The final version of the Army Operating Concept, published Aug. 19, is a bit more vague than previous drafts when it comes to characterizing modularity. “Wartime experience has been contrary to the implicit assumptions that underpinned the modular Army's design,” read a June 15 draft of the AOC, first reported by Inside the Army. The sentence is nowhere to be found in the final document, however. The assessment led to a June 21 ITA front-page review titled “Army Finds Some Tenets of Modularity Don't Pass Muster During War.”
Here is the old, draft passage in question:
Wartime experience has been contrary to the implicit assumptions that underpinned the modular Army’s design. For example, the assumption that advanced surveillance systems could maintain situational awareness adequate to secure empty spaces between units operating in non-contiguous areas of operations has proven false. In addition, the assumption that headquarters could assign, attach, and detach units with little or no degradation in the cohesion and combat effectiveness of those units or their higher headquarters has also been proven false. Accordingly, future Army organizations place significantly greater emphasis on the value of organically assigned and habitually associated Army forces to ensure the level of trust, cohesion, confidence, and common understanding required for successfully operating decentralized.
And here is the final version:
Future Army organizations place increased emphasis on the value of organically assigned and habitually associated forces to achieve the level of trust, cohesion and common understanding required to operate decentralized consistent with mission command. By reducing the continuous assignment, attachment and detachment of units and promoting predictable command relationships at all echelons, particularly in the case of activated reserve component units, Army forces prevent unnecessary degradation of the cohesion and combat effectiveness of their units.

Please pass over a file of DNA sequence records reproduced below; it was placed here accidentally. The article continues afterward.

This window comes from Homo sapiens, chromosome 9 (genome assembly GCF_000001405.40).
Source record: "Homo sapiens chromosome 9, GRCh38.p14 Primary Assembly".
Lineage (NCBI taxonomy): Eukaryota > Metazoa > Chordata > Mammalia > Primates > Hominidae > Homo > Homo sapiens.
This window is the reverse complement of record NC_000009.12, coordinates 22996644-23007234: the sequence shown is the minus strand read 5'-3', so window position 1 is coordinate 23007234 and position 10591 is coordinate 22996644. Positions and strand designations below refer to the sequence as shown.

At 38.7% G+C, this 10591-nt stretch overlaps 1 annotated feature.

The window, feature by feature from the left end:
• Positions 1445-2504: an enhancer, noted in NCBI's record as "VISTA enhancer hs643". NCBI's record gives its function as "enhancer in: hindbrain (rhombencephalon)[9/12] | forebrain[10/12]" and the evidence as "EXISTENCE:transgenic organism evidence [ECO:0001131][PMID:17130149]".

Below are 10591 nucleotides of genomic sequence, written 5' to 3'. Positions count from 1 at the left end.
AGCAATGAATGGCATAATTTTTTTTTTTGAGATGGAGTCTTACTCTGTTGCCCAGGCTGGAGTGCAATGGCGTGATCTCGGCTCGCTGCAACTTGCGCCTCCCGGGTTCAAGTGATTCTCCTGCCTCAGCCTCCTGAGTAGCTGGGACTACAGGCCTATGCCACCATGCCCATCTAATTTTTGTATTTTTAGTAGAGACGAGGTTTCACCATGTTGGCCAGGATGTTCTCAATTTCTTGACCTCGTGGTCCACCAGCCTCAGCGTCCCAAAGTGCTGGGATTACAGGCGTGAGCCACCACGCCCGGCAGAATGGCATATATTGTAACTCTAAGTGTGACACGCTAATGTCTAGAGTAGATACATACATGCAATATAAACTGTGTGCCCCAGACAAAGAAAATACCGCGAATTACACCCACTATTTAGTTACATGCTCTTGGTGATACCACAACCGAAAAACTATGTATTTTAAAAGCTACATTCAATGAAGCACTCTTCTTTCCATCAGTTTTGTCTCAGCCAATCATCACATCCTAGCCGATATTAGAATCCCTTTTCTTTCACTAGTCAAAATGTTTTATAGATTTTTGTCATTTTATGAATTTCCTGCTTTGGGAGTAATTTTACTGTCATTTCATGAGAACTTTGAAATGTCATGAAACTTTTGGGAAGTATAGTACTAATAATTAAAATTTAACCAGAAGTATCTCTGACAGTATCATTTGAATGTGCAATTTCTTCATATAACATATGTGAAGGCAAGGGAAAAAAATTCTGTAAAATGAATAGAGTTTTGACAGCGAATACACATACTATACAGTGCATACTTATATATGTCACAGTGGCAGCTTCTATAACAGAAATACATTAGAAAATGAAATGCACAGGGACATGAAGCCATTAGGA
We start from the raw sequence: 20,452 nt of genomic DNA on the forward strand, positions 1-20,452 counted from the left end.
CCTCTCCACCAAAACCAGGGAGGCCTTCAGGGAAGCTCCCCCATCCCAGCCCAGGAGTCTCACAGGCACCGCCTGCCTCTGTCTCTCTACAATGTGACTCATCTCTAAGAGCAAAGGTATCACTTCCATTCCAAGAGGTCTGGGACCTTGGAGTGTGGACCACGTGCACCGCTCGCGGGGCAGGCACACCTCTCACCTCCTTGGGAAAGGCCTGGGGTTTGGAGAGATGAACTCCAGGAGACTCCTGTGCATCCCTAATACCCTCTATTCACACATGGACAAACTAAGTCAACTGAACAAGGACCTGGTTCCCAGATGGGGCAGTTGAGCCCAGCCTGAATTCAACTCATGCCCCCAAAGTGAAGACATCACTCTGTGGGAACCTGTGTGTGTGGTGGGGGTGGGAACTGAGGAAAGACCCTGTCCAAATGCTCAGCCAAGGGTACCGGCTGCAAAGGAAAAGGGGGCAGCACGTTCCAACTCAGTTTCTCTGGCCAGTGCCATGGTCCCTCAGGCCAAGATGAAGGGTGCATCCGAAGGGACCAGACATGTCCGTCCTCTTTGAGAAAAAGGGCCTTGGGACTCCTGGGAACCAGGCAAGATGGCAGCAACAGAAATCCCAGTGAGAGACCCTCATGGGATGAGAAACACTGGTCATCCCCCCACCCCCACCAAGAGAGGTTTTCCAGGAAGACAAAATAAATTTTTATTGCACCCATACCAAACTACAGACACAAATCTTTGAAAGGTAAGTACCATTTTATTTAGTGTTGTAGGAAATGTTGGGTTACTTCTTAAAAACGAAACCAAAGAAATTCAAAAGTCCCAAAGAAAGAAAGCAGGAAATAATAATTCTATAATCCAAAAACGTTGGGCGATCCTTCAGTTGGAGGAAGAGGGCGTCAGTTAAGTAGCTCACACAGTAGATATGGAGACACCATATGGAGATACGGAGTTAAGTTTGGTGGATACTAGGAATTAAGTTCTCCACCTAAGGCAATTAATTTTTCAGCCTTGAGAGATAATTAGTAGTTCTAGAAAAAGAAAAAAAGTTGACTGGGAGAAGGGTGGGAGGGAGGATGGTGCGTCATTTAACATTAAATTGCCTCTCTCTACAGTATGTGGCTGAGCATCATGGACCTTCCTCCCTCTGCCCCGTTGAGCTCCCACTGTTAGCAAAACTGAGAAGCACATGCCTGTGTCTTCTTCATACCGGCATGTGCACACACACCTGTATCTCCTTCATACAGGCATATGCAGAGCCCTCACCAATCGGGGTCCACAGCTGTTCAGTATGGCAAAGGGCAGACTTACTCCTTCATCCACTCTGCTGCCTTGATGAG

Senate Armed Services Committee Chairman Carl Levin (D-MI) today issued a statement on the use of private security contractors in Afghanistan. Afghan President Hamid Karzai recently issued a decree calling for the dissolution of most private security companies operating in Afghanistan, and Levin says:
The reliance on private security contractors in Afghanistan too often empowers local warlords and powerbrokers who operate outside the Afghan government's control. There is even evidence that some security contractors work against coalition forces, creating the very threat that they are hired to combat. Not only do these contractors threaten the security of our troops, but they put the success of our mission at risk -- an assessment that Lieutenant General David Rodriguez, the Commander of the International Security Assistance Force Joint Command, and Major General Nick Carter, the Commander of Regional Command South, both shared with me during my recent trip to Afghanistan.
President Karzai has said he wants to get rid of most private security contractors in Afghanistan. I agree with that. We need to work with President Karzai to come up with a realistic plan to accomplish that goal – one that not only shuts off the spigot of U.S. dollars flowing into the pockets of warlords and powerbrokers, but attracts rank and file contractor personnel to the Afghan national security forces. The challenge is significant, but the risk posed by maintaining the status quo is greater.
The Senate Armed Services Committee is nearing completion of a year-long investigation into private security contracting in Afghanistan, according to Levin's statement.